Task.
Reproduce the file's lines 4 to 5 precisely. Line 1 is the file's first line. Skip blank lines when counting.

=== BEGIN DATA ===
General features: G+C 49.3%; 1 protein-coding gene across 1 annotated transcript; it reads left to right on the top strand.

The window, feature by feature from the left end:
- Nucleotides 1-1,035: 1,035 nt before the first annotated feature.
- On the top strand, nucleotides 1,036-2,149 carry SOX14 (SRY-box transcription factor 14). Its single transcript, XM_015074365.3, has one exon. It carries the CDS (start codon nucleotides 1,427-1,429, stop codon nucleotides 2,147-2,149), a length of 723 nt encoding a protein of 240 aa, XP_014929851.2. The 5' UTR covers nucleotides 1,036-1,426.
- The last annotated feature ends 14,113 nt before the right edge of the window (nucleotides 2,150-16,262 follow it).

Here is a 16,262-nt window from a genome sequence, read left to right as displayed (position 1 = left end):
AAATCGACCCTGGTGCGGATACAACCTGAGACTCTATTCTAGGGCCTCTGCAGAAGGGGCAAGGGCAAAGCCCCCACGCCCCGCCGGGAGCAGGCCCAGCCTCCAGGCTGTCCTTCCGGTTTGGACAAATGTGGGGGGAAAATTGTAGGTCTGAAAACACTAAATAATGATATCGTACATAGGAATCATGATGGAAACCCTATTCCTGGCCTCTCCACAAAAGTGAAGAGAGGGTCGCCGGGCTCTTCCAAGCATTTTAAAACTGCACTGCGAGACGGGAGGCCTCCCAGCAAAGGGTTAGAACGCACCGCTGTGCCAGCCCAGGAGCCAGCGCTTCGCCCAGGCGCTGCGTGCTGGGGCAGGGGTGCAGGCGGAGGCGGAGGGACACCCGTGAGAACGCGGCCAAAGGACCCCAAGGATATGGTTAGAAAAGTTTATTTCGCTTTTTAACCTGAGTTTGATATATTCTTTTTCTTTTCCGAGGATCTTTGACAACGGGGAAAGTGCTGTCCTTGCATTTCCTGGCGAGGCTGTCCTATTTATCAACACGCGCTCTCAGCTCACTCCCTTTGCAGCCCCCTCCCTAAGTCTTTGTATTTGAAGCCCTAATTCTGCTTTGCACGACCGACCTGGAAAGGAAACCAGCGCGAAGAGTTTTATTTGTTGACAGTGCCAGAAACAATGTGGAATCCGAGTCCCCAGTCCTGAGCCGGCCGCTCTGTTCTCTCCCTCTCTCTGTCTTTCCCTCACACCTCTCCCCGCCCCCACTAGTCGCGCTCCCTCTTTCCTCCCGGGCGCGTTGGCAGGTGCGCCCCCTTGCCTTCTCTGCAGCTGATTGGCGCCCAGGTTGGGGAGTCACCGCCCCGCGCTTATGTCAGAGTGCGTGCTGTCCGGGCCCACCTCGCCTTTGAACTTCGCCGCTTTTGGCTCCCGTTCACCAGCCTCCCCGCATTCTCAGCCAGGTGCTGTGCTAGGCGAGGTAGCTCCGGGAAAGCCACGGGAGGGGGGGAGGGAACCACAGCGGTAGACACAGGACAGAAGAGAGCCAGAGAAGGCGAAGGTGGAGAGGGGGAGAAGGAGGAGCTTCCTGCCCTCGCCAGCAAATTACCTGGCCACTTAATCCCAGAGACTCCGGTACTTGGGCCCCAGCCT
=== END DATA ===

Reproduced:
- On the top strand, nucleotides 1,036-2,149 carry SOX14 (SRY-box transcription factor 14). Its single transcript, XM_015074365.3, has one exon. It carries the CDS (start codon nucleotides 1,427-1,429, stop codon nucleotides 2,147-2,149), a length of 723 nt encoding a protein of 240 aa, XP_014929851.2. The 5' UTR covers nucleotides 1,036-1,426.
- The last annotated feature ends 14,113 nt before the right edge of the window (nucleotides 2,150-16,262 follow it).